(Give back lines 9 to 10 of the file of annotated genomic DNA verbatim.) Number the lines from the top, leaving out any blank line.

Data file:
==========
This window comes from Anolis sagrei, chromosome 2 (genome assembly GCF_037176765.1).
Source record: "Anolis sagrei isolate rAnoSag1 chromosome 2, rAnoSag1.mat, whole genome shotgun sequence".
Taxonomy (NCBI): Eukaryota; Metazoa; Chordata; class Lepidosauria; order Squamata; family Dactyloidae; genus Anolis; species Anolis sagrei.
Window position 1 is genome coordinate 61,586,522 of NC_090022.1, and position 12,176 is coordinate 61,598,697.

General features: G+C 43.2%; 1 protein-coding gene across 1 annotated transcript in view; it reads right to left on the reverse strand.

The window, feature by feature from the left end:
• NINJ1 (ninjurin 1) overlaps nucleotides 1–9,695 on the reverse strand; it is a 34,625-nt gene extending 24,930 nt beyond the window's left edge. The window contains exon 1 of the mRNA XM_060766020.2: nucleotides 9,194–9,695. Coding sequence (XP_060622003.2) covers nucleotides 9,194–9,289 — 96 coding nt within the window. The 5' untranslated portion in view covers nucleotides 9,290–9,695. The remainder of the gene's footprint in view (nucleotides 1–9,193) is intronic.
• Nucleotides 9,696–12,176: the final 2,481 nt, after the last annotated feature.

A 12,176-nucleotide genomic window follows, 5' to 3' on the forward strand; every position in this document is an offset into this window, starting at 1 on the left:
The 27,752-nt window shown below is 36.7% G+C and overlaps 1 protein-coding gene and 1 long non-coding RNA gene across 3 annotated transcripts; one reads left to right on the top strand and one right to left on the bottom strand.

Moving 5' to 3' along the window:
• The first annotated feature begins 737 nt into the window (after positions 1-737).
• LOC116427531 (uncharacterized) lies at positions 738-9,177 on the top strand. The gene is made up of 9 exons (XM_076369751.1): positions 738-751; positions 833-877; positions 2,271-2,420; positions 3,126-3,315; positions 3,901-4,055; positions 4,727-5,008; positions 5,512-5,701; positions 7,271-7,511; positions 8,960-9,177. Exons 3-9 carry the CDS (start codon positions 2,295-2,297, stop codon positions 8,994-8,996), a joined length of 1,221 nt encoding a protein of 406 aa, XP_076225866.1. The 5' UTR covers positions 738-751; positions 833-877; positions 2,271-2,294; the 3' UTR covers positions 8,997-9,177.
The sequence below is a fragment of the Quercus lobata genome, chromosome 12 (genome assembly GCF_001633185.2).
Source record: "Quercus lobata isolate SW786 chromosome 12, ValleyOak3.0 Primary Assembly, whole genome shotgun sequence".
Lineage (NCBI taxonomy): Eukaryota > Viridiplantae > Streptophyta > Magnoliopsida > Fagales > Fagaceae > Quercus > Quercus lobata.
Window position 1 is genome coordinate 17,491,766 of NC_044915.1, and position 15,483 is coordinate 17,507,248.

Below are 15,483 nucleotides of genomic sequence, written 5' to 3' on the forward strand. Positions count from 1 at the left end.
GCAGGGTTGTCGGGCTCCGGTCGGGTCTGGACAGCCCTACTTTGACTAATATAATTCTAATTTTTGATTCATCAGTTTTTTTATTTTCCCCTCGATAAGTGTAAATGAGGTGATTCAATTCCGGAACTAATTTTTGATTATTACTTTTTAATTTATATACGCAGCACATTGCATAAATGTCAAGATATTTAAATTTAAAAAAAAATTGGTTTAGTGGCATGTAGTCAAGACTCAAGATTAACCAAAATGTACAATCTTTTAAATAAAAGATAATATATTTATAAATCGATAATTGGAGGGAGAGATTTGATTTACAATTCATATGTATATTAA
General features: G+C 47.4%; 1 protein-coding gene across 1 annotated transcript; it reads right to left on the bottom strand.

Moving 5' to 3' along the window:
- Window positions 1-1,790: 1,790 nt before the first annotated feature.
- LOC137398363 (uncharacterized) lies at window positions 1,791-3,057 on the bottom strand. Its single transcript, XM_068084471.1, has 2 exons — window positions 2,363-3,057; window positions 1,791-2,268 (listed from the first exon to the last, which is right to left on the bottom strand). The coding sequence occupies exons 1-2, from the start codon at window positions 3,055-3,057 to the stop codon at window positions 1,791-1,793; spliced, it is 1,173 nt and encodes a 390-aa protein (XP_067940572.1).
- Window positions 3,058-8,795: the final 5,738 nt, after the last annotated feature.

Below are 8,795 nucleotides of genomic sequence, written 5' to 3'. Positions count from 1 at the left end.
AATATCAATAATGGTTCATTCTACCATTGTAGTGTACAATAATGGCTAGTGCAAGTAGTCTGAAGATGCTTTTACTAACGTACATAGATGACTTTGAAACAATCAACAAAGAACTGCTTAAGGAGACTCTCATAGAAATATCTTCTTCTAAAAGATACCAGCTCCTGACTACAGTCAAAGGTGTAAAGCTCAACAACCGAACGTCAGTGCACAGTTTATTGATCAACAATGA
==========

A 12,176-nucleotide genomic window follows, 5' to 3' on the forward strand; every position in this document is an offset into this window, starting at 1 on the left:
The 27,752-nt window shown below is 36.7% G+C and overlaps 1 protein-coding gene and 1 long non-coding RNA gene across 3 annotated transcripts; one reads left to right on the top strand and one right to left on the bottom strand.